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  • 5 months ago

    LacksCreativity

    Thanks, can't wait to try it out in some blitz and bullet

  • 8 months ago

    Black__Knight

    Thanks again

  • 15 months ago

    NM NoRematch

    Here's a PGN of the lecture.



  • 19 months ago

    Kebay

    Hi there,

    While I was looking for a video showing White‘s chances here, this video is still very nice.

    Anyway: I have two questions: 1. How does c6 prepare Bg4? 2. On 12:00, is Ne5 Qxd4 Rd1 an idea for White? The chess.com datebase only gives one game, namely http://www.chess.com/games/view?id=13172297 – which was won by White.

    Regards, Keba

  • 20 months ago

    munromanning

    I was always it to it , Now I mastered it, thanks

  • 2 years ago

    duvvurisubrahmanyam

    @Reversearp please play c5 immediately to 2.e5 preventing white d4. You get advanced french with no weakness of c8 bishop. Goodluck.

  • 2 years ago

    Reversearp

    I have been trying to play this defense in 10 minute games but rarely does my opponent actually play 2. exd5.  They usually play 2. e5.

    Any opinions on the best response to 2. e5?  I haven't found one that I'm happy with.

  • 2 years ago

    gyrados_2002

    This is a great video and is a great way to learn openings.

  • 3 years ago

    wormtownpaul

    I think Eugene Perelshyteyn does the best opening videos I've ever seen.  Clear, thorough, and at a pace you can grasp.  Excellent teaching by an obviously superb player.  More.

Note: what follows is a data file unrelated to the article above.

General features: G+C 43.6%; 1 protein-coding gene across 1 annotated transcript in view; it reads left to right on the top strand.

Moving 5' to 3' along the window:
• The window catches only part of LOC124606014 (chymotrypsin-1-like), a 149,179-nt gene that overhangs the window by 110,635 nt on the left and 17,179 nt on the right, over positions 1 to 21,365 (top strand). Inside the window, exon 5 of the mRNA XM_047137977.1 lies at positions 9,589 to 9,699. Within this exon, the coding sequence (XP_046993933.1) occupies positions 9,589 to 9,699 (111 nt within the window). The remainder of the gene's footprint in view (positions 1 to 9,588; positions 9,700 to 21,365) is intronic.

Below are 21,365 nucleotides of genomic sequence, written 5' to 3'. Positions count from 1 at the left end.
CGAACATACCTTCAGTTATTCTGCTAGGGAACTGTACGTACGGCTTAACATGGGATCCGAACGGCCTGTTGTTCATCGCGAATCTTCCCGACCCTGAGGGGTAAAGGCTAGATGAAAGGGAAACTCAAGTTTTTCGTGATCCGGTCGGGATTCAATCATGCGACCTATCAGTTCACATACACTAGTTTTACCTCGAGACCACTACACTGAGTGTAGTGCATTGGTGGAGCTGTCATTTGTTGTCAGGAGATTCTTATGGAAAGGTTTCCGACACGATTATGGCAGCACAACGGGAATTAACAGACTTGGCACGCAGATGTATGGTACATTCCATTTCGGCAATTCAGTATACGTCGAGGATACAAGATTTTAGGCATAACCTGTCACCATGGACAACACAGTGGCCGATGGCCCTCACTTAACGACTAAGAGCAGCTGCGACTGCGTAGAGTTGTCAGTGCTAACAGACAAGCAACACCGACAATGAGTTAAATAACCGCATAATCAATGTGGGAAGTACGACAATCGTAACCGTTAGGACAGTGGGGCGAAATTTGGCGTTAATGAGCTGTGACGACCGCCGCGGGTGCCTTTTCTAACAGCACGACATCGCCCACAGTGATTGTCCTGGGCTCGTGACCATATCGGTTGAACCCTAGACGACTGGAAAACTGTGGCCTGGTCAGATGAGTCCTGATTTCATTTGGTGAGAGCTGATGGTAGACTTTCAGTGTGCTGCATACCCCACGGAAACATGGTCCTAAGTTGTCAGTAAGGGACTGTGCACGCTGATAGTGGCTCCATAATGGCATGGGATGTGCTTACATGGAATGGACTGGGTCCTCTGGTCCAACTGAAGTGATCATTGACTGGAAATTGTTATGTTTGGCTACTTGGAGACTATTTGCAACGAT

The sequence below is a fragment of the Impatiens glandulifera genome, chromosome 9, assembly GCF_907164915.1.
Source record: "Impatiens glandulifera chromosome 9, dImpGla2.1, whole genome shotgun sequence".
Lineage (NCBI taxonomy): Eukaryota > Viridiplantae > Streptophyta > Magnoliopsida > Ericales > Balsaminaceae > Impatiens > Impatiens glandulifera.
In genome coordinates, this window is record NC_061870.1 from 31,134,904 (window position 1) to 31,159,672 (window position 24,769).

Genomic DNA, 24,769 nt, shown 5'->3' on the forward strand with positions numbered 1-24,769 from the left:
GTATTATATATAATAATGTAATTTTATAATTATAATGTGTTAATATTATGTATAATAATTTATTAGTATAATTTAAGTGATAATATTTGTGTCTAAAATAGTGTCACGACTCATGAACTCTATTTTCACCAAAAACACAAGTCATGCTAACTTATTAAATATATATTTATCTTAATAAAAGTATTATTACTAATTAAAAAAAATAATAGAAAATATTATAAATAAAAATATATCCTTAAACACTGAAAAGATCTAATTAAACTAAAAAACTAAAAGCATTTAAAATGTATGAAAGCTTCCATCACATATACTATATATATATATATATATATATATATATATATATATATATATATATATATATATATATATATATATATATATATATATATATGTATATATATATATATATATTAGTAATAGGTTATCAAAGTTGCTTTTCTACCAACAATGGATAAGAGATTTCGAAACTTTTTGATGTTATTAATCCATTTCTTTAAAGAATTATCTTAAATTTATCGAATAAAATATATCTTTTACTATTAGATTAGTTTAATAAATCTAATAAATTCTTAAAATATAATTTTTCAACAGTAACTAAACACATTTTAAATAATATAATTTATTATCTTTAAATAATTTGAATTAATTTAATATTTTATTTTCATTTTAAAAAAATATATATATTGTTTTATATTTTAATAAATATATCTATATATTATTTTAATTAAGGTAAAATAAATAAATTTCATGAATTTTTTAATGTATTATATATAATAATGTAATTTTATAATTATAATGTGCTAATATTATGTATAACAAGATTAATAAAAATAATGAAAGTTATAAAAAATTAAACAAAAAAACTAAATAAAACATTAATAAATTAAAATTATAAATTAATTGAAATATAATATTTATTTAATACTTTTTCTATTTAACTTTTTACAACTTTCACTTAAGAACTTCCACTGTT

• 3 years ago

    scott88688

    Thank you for this analysis. I'm going to try it out.

  • 3 years ago

    chesskia

    My fritz 12 likes a6 instead of c6

  • 4 years ago

    Chacku

    thanks. will give it a try.

  • 4 years ago

    marinas

    Prefer play 3...Qa5 or check with QueenFrown

  • 4 years ago

    Black__Knight

    My notes from video:

    GM Eugene Perelshteyn teaches the Scandinavian Qd6... Part I of II series

    The Scandinavian Qd6 is as follows: e4 d5, exd5 Qxd5, Nc3 Qd6, d4 c3. At this point white has 3 main alternative:

    • Be2 followed by castling. This is easy for black to create his ideal structure, as follows: Bg4, e6, Nbd7, Be7, 0-0
    • g6 this is also easy for black to create his ideal structure. The key for black is to remember to get it's light-squared B outside of his pawn chain. Once the perfect setup has been created, black focuses on playing against white's d4-P.
    • Ne5 the main line that Eugene Perelsheyn examines in the video. From this position white has three main responses:
      1. Nc4 - Eugene Perelshteyn analyze this line on this video
      2. Bf4
      3. f4

    I like how Black:

    • has Qd8 in response to Nb5 which attacks black's d6-Q and weak c7-P.  Qd8 removes the threat on the Q while still protecting the c7-P. Now black can kick the N with c6 unless white tries to add more pressure to the c7-P with Bf4, then black has Nd5 to attack white's f4-B while providing the needed additional support for the c7-P. 
    • lures the white's N to c3 and makes it become a neusense for white.